Steve Malanga’s Wall Street Journal op-ed provides a good overview of how public sector unions are the most powerful and destructive forces in both federal and state government. Unions at the national level influenced the White House and Congress to funnel a significant portion of the stimulus funding to preserve public sector jobs in states and cities. And now they are fighting at the state and local level to preserve their salaries and benefits, even while private sector employees (union and non-union alike) are taking cost-saving measures to save their jobs. That’s not the case with public sector employees.
Employment in the public sector has grown “virtually every month of the recession.” The unemployment rate for government employees is only 2.8 percent. Malanga references a study that found that the average public sector employee earned 46 percent more in total compensation than comparable private sector employees. While state and local workers’ total compensation went up by 3.1 percent last year, private sector workers went up only by 1.9 percent.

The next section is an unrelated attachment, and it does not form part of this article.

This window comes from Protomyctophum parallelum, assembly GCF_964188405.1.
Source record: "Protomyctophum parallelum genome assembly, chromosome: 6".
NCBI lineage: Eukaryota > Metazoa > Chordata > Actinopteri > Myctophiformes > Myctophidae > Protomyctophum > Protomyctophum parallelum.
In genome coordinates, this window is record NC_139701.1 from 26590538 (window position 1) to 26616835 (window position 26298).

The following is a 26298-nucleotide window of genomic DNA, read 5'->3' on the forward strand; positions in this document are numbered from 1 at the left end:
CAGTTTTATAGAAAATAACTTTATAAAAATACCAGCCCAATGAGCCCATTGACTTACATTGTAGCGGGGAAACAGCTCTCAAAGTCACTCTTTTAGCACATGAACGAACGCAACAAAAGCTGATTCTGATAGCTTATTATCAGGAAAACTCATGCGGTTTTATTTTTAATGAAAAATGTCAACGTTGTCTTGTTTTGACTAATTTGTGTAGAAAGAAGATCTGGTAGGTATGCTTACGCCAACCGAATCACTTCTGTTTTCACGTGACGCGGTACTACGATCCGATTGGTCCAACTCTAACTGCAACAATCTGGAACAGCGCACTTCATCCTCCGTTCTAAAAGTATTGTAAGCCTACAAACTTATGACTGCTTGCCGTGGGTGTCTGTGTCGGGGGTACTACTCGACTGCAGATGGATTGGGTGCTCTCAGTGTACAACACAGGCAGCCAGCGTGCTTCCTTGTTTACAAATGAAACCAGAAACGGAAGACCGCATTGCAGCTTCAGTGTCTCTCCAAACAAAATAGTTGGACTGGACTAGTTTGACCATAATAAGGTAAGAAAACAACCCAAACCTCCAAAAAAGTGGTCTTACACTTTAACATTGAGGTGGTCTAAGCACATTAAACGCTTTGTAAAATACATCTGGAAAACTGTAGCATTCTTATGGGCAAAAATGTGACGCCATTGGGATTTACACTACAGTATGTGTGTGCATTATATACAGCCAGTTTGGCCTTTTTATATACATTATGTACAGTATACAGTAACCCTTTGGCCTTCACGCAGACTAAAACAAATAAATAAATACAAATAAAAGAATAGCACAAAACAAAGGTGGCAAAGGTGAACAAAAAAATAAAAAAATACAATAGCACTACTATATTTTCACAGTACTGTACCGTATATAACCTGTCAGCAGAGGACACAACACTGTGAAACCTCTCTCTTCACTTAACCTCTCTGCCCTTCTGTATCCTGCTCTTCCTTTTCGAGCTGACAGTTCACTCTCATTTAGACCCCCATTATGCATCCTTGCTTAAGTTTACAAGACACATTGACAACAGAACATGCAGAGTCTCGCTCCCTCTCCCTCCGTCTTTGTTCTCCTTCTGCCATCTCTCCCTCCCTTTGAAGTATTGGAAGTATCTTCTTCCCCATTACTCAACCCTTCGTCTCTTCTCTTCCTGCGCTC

The problem with this is that taxpayers are paying for the growth in public sector employees, even while the economy is in a downturn. This growth in union-backed bureaucracy is part of the reason why so many states have to raise taxes ($12 billion in California, $5 billion in New York) amidst a recession.
And this growing problem shows no signs of abatement. Public sector unions essentially have the ability hold politicians and taxpayers hostage. They flex their muscles in the political realm, spending millions in dues to lobby, organize, and campaign against any measure that threatens to cut back on spending or increase competition (such as school choice).
Malanga summarizes the vicious cycle that public sector unions and the government are engaged in:
“In the public sector, however, more union members means more voters. And more voters means more dollars for political campaigns to elect sympathetic politicians who will enact higher taxes to foot the bill for the upward arc of government spending on workers.”